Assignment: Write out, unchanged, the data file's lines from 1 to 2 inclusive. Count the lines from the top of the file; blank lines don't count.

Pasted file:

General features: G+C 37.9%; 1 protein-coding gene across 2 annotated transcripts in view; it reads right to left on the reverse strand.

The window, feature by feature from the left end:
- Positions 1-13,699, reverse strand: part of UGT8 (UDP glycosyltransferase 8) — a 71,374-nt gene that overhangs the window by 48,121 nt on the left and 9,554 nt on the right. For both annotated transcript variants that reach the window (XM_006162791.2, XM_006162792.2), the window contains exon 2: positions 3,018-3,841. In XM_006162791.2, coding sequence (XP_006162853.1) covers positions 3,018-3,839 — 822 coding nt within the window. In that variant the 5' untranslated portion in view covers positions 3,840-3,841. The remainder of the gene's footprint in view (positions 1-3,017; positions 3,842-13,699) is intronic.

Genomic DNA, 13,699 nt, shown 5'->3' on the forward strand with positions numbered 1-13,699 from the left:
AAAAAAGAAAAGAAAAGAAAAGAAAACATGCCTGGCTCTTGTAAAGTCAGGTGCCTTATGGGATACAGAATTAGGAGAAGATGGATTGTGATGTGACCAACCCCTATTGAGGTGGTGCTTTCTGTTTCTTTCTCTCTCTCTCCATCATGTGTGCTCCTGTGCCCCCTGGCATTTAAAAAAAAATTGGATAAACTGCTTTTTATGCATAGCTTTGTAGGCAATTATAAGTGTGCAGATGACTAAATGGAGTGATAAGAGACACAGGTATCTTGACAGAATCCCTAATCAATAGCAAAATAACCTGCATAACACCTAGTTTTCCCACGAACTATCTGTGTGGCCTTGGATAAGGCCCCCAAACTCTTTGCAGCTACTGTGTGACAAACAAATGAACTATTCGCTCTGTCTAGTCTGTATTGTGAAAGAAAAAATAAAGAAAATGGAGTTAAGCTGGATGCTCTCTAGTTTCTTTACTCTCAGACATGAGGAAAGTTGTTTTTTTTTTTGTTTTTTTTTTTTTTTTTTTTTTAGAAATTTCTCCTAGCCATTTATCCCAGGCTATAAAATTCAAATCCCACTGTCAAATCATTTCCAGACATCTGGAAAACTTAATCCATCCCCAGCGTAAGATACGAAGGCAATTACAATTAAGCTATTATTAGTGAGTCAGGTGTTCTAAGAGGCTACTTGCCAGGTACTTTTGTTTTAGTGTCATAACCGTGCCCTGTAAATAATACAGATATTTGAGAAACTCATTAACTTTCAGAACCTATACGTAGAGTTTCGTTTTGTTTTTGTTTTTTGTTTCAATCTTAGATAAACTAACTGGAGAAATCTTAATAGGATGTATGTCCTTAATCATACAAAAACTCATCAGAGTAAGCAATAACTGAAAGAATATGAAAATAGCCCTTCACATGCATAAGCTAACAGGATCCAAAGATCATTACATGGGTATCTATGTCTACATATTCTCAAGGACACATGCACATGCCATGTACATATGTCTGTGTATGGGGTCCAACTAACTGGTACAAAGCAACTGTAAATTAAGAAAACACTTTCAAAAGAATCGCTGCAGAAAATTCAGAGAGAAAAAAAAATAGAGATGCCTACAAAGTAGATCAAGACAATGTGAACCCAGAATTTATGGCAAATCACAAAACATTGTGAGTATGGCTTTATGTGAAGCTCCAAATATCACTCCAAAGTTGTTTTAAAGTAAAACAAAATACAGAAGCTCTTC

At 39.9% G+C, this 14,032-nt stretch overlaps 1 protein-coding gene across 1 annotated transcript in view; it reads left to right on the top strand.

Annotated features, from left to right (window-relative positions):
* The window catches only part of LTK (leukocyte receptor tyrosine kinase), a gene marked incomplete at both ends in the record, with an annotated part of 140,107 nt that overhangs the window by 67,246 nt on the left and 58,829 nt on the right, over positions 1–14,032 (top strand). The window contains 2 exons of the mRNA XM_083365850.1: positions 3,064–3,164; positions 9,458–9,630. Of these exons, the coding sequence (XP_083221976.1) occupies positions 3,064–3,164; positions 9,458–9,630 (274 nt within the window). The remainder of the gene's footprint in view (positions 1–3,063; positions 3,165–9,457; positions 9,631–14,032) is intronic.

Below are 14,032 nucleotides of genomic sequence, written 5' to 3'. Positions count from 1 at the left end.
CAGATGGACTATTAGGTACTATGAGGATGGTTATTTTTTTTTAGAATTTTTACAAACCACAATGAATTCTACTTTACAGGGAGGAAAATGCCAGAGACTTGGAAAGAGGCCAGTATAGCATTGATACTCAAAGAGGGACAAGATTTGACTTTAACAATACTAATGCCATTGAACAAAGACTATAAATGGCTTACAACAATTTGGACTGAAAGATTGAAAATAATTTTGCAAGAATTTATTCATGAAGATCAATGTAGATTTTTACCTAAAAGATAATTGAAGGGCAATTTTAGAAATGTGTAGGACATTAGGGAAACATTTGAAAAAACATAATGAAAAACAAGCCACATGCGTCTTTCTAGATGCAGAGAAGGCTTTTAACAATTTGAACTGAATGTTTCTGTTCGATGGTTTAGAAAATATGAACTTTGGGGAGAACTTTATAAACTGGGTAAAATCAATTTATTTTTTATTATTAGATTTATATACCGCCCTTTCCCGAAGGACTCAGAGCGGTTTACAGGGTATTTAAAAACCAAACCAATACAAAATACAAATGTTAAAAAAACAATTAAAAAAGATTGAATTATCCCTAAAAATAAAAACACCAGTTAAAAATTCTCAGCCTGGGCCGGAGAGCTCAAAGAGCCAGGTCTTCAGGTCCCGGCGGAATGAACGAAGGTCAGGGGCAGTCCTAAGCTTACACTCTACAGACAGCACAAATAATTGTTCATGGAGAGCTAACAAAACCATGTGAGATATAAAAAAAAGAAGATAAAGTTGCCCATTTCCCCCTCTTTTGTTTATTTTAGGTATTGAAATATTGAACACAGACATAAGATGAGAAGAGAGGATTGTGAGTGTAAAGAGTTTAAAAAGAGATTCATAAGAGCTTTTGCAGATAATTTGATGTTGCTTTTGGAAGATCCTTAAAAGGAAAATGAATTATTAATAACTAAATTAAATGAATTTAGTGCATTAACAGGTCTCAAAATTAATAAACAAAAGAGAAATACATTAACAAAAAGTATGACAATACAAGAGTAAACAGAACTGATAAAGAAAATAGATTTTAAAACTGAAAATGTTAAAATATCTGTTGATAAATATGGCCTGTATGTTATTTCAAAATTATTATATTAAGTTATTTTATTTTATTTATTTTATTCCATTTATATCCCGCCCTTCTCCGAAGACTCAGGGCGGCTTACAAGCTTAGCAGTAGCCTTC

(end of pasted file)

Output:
General features: G+C 37.9%; 1 protein-coding gene across 2 annotated transcripts in view; it reads right to left on the reverse strand.

The window, feature by feature from the left end: